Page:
W3C home > Mailing lists > Public > public-rule-workshop-discuss@w3.org > August 2005

FOL versus Rule Languages - A tutorial

From: Dieter Fensel <dieter.fensel@deri.org>
Date: Fri, 26 Aug 2005 09:42:19 +0200
Message-Id: <5.2.0.9.0.20050826094133.00c333d0@mail1.uibk.ac.at>
To: public-rule-workshop-discuss@w3.org
Cc: Christian de Sainte Marie <csma@ilog.fr>

Dear Christian,

thank you for you long emails that help me to understand better what you
want to achieve. You also asked for a more detailed explanation of the
semantics of FOL and typical rule language. I will try to provide this.

1) Rule languages with an operational semantics only

Many programming languages and also rule languages do not come along
with a declarative semantics. Here, the interpreter/compiler or best an
operation semantics specifying the immediate consequences of executing
of an action in this languages specify their semantics.

This may hold for many rule languages that include powerful specification
means for control flow (directly or indirectly by referring to a certain 
evaluation
strategy of the rules). "Programming" in such languages comes dangerously
close to spaghetti code and go-to programming. In reaction to this, there
were efforts in the 80tees and 90tees to separate control constructs and
define them on top of rule languages. Prominent efforts around this were
KADS and CommonKADS in Europe and Guus Schreiber may be willing
to provide a tutorial on them.

Actually, it is possible to cover the procedural aspects of such languages
in a declarative framework as shown by Transaction Logic (Tlogic, developed
by Michal Kiefer) but I am not sure whether this is in the scope of the desired
working group. Anyway if it is, we already have a powerful framework in
place to deal with it.

2) Rule languages with a model theoretical semantics

The semantics of datalog can be defined independent from any evaluation
strategy of the rules. Basically it is defined by the minimal Herbrand model
(it is a Herbrand model with the property that any interpretation assigning
less facts as being to be true is no longer a model) which can be defined
In case of simple datalog without negation in the body this Herbrand model
is unique and can be defined as as the intersection of all Herbrand models.

In case you use more expressive rule languages there may be several
minimal models and you need to define a preference function that selects
one minimal model as the preferred one. And with disjunctive logic programming
it get even more elaborated.

But the essence stays the same. The semantics is truly defined declarative in
terms of a defined model and not in terms of an evaluation strategy of rules.

And that extension are truly monotonic in the sense that in the case of a
restricted sublanguage the confirm with the simpler definition of the unique
model.

3) The semantics of FOL

In FOL (like in rule languages) we define interpretations as function that
assign relations to predicate symbols and functions to function symbols.
An interpretation of a set of formulae is called a model of that set of 
formulas
if they are true under this interpretation. A set of formulae is called a 
tautology
when it is true in any interpretation. Most reasoning in FOL is about such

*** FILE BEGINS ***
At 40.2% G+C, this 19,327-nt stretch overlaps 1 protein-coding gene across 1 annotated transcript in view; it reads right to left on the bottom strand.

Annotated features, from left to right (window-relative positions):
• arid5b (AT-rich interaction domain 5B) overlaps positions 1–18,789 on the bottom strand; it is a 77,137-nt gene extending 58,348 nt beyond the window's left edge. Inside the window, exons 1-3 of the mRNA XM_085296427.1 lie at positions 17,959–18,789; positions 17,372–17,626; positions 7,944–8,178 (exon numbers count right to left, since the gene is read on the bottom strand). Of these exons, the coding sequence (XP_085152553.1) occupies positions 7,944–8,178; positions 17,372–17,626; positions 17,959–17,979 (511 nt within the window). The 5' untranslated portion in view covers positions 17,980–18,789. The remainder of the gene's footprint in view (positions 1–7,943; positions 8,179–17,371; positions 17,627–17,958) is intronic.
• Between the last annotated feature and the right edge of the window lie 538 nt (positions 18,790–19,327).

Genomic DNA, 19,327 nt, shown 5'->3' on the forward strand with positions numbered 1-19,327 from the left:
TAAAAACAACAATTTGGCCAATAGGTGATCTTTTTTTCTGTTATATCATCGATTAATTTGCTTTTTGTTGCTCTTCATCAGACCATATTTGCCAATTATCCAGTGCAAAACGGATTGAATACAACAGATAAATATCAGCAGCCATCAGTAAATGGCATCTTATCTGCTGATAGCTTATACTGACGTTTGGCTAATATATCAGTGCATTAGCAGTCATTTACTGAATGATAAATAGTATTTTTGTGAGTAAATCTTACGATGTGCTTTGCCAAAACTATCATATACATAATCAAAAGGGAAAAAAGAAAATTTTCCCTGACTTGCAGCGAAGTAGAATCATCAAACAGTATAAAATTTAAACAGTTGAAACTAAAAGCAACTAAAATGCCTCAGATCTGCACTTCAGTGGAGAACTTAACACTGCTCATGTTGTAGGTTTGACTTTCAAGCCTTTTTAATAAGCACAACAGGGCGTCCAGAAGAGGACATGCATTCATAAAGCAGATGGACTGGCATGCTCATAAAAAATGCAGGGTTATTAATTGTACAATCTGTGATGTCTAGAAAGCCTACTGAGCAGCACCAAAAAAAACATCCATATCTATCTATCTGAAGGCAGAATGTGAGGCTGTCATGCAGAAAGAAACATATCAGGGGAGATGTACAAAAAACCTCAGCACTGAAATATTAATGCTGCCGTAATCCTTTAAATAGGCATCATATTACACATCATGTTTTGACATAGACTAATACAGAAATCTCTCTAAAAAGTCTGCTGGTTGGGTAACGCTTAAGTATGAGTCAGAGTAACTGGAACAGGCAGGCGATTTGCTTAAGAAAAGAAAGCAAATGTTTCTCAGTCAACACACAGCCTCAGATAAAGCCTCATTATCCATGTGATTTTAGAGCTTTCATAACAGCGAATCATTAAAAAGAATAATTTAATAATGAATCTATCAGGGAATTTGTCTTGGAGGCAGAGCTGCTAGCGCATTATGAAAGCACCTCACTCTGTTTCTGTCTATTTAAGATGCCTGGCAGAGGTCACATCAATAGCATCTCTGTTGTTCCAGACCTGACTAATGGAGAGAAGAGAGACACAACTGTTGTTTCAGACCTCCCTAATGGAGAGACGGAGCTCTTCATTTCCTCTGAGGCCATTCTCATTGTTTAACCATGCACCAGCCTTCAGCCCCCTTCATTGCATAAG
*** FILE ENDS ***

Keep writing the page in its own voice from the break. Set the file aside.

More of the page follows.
tautologies.

Now where is the difference:

3.1) In rule languages we restrict ourselves to a certain type of 
interpretations/models
which are called Herbrand models. Basically we use funny self referential trick
and interpreting symbols by themselves. This does not cause much of a harm
since the operation is truth preserving, i.e., any set of formula that has 
a model
also has a Herbrand model.

3.2) NOW COMES the important difference. In FOL we reason about ALL Herbrand
models. With rule languages we select a certain Herbrand model as the ground
of our inference. Therefore, we can often infer more information than under FOL
semantics since our statement must only be true in one specific model and not
in all possible Herbrand interpretations. THEREFORE we have the contradicting
situation that
	- all these rule languages are a syntactical subset of FOL (and FOL could
	easily serve as an exchange syntax);
	- all these rule languages are not a semantical subset of FOL. They have
	MORE expressive power than the corresponding syntactical subset of
	FOL under FOL semantics. Therefore, FOL fails as an umbrella language
	when using its semantics.

	"Assume you have

	p(a,b), p(b,c)
	and the following two rules:
	p(x,y) -> q(x,y)
	p(x,y) & p(y,z) -> q(x,z)

	Then under minimal model semantics q is the deductive closure
	of p, i.e., q(a,b), q(b,c), q(a,c) are true and no other q(x,y) us true.
	In FOL, this is different since you cannot exclude models in which
	q(a,a) is true. That is, you cannot express deductive closure in FOL." [1]

3.3) Finally you could hope for the following. Okay, lets take FOL and apply a
unique Herbrand model semantics to it and we have our super language.
Unfortunately, this is a NO GO. Such unique models only exist for syntactical
restrictions of FOL and there is no known way to define such a model for full
FOL.

I hope this helps.


	-- dieter


PS: I do not think you need a PhD in logics in order to understand this 
stuff. At least
I "only" hold an PhD in applied economics.

[1] All facts, that are not element of the minimal Herbrand model are 
necessarily
false, i.e., their negation is true (at least as long as you stay in a two 
valued logic;
compare an earlier email of Gerd Wagner). Therefore, the ongoing discussion 
about
NAF, SNAF, XRAF and waffwaff is slightly pointless.
----------------------------------------------------------------
Dieter Fensel, http://www.deri.org/
Tel.: +43-512-5076485/8
Received on Friday, 26 August 2005 08:25:25 GMT

This archive was generated by hypermail 2.2.0+W3C-0.50 : Tuesday, 8 January 2008 14:16:23 GMT